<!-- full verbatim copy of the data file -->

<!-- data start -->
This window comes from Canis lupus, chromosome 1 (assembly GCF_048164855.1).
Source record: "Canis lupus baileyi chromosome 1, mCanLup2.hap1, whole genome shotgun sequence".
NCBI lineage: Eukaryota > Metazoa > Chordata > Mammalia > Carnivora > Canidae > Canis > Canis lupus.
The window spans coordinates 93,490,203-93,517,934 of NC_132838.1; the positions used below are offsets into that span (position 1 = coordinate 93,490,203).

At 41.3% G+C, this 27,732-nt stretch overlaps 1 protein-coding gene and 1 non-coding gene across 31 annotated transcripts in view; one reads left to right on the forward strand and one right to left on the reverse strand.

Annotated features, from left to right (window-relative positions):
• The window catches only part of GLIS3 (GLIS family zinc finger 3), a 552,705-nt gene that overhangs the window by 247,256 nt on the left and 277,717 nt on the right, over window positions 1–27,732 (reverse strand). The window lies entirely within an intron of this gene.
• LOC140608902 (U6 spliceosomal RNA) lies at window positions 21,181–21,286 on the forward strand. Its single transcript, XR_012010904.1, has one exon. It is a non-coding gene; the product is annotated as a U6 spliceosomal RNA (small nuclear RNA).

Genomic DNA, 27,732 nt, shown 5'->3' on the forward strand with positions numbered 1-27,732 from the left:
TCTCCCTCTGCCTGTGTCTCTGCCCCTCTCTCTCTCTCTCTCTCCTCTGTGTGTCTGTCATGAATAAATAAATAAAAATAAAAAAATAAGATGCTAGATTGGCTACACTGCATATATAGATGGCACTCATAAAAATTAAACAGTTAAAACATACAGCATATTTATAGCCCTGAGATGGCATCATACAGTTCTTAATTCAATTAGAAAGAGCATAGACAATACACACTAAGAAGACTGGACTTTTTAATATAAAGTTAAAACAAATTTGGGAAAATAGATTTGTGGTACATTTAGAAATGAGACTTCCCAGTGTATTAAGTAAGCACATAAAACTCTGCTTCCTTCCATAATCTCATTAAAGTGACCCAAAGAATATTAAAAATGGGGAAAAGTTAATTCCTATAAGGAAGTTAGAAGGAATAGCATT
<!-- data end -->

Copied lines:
This window comes from Canis lupus, chromosome 1 (assembly GCF_048164855.1).
Source record: "Canis lupus baileyi chromosome 1, mCanLup2.hap1, whole genome shotgun sequence".
NCBI lineage: Eukaryota > Metazoa > Chordata > Mammalia > Carnivora > Canidae > Canis > Canis lupus.
The window spans coordinates 93,490,203-93,517,934 of NC_132838.1; the positions used below are offsets into that span (position 1 = coordinate 93,490,203).

At 41.3% G+C, this 27,732-nt stretch overlaps 1 protein-coding gene and 1 non-coding gene across 31 annotated transcripts in view; one reads left to right on the forward strand and one right to left on the reverse strand.

Annotated features, from left to right (window-relative positions):
• The window catches only part of GLIS3 (GLIS family zinc finger 3), a 552,705-nt gene that overhangs the window by 247,256 nt on the left and 277,717 nt on the right, over window positions 1–27,732 (reverse strand). The window lies entirely within an intron of this gene.
• LOC140608902 (U6 spliceosomal RNA) lies at window positions 21,181–21,286 on the forward strand. Its single transcript, XR_012010904.1, has one exon. It is a non-coding gene; the product is annotated as a U6 spliceosomal RNA (small nuclear RNA).

Genomic DNA, 27,732 nt, shown 5'->3' on the forward strand with positions numbered 1-27,732 from the left:
TCTCCCTCTGCCTGTGTCTCTGCCCCTCTCTCTCTCTCTCTCTCCTCTGTGTGTCTGTCATGAATAAATAAATAAAAATAAAAAAATAAGATGCTAGATTGGCTACACTGCATATATAGATGGCACTCATAAAAATTAAACAGTTAAAACATACAGCATATTTATAGCCCTGAGATGGCATCATACAGTTCTTAATTCAATTAGAAAGAGCATAGACAATACACACTAAGAAGACTGGACTTTTTAATATAAAGTTAAAACAAATTTGGGAAAATAGATTTGTGGTACATTTAGAAATGAGACTTCCCAGTGTATTAAGTAAGCACATAAAACTCTGCTTCCTTCCATAATCTCATTAAAGTGACCCAAAGAATATTAAAAATGGGGAAAAGTTAATTCCTATAAGGAAGTTAGAAGGAATAGCATT